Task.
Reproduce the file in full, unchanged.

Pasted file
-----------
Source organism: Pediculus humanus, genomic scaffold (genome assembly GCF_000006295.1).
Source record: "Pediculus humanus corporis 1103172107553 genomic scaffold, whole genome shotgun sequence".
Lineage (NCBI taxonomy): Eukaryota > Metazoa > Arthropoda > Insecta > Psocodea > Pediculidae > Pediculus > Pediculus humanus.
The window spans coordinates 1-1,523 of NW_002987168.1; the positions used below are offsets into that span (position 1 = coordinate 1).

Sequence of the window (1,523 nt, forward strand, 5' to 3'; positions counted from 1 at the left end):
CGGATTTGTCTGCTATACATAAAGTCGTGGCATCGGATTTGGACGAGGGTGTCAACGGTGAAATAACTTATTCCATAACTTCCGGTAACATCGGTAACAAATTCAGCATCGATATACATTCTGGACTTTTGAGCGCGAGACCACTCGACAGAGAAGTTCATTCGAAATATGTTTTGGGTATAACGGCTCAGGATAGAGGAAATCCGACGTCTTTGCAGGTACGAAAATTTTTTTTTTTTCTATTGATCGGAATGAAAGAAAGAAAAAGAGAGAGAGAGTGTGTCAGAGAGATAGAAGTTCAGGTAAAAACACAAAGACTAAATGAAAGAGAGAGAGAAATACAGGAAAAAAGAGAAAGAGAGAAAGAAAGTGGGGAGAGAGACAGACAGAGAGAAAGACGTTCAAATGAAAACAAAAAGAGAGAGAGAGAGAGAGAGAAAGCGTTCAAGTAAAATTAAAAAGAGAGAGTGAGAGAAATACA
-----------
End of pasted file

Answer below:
Source organism: Pediculus humanus, genomic scaffold (genome assembly GCF_000006295.1).
Source record: "Pediculus humanus corporis 1103172107553 genomic scaffold, whole genome shotgun sequence".
Lineage (NCBI taxonomy): Eukaryota > Metazoa > Arthropoda > Insecta > Psocodea > Pediculidae > Pediculus > Pediculus humanus.
The window spans coordinates 1-1,523 of NW_002987168.1; the positions used below are offsets into that span (position 1 = coordinate 1).

Sequence of the window (1,523 nt, forward strand, 5' to 3'; positions counted from 1 at the left end):
CGGATTTGTCTGCTATACATAAAGTCGTGGCATCGGATTTGGACGAGGGTGTCAACGGTGAAATAACTTATTCCATAACTTCCGGTAACATCGGTAACAAATTCAGCATCGATATACATTCTGGACTTTTGAGCGCGAGACCACTCGACAGAGAAGTTCATTCGAAATATGTTTTGGGTATAACGGCTCAGGATAGAGGAAATCCGACGTCTTTGCAGGTACGAAAATTTTTTTTTTTTCTATTGATCGGAATGAAAGAAAGAAAAAGAGAGAGAGAGTGTGTCAGAGAGATAGAAGTTCAGGTAAAAACACAAAGACTAAATGAAAGAGAGAGAGAAATACAGGAAAAAAGAGAAAGAGAGAAAGAAAGTGGGGAGAGAGACAGACAGAGAGAAAGACGTTCAAATGAAAACAAAAAGAGAGAGAGAGAGAGAGAGAAAGCGTTCAAGTAAAATTAAAAAGAGAGAGTGAGAGAAATACA